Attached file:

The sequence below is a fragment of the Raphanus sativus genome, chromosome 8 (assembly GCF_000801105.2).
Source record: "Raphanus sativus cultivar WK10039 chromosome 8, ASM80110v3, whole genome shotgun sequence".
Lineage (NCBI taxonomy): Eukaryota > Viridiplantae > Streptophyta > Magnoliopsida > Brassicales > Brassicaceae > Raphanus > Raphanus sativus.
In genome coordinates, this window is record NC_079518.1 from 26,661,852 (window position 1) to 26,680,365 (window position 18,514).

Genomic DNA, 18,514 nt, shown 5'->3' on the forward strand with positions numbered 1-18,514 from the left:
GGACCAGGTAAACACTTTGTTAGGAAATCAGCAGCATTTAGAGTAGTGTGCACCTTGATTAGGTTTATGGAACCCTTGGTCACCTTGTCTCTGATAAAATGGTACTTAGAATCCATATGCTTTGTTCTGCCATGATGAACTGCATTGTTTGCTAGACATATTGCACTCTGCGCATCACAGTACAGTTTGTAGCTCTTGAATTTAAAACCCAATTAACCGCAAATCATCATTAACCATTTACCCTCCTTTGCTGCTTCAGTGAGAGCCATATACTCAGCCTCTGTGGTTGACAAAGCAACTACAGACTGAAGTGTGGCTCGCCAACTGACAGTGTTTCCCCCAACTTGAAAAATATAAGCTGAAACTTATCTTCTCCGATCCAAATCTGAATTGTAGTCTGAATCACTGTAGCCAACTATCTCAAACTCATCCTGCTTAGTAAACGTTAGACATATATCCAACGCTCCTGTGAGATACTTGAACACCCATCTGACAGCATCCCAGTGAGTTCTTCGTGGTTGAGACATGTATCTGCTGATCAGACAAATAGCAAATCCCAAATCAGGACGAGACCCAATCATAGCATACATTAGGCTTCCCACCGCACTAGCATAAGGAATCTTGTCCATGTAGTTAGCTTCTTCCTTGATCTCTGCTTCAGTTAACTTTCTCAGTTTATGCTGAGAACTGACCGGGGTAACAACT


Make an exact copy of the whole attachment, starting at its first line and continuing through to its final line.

The sequence below is a fragment of the Raphanus sativus genome, chromosome 8 (assembly GCF_000801105.2).
Source record: "Raphanus sativus cultivar WK10039 chromosome 8, ASM80110v3, whole genome shotgun sequence".
Lineage (NCBI taxonomy): Eukaryota > Viridiplantae > Streptophyta > Magnoliopsida > Brassicales > Brassicaceae > Raphanus > Raphanus sativus.
In genome coordinates, this window is record NC_079518.1 from 26,661,852 (window position 1) to 26,680,365 (window position 18,514).

Genomic DNA, 18,514 nt, shown 5'->3' on the forward strand with positions numbered 1-18,514 from the left:
GGACCAGGTAAACACTTTGTTAGGAAATCAGCAGCATTTAGAGTAGTGTGCACCTTGATTAGGTTTATGGAACCCTTGGTCACCTTGTCTCTGATAAAATGGTACTTAGAATCCATATGCTTTGTTCTGCCATGATGAACTGCATTGTTTGCTAGACATATTGCACTCTGCGCATCACAGTACAGTTTGTAGCTCTTGAATTTAAAACCCAATTAACCGCAAATCATCATTAACCATTTACCCTCCTTTGCTGCTTCAGTGAGAGCCATATACTCAGCCTCTGTGGTTGACAAAGCAACTACAGACTGAAGTGTGGCTCGCCAACTGACAGTGTTTCCCCCAACTTGAAAAATATAAGCTGAAACTTATCTTCTCCGATCCAAATCTGAATTGTAGTCTGAATCACTGTAGCCAACTATCTCAAACTCATCCTGCTTAGTAAACGTTAGACATATATCCAACGCTCCTGTGAGATACTTGAACACCCATCTGACAGCATCCCAGTGAGTTCTTCGTGGTTGAGACATGTATCTGCTGATCAGACAAATAGCAAATCCCAAATCAGGACGAGACCCAATCATAGCATACATTAGGCTTCCCACCGCACTAGCATAAGGAATCTTGTCCATGTAGTTAGCTTCTTCCTTGATCTCTGCTTCAGTTAACTTTCTCAGTTTATGCTGAGAACTGACCGGGGTAACAACT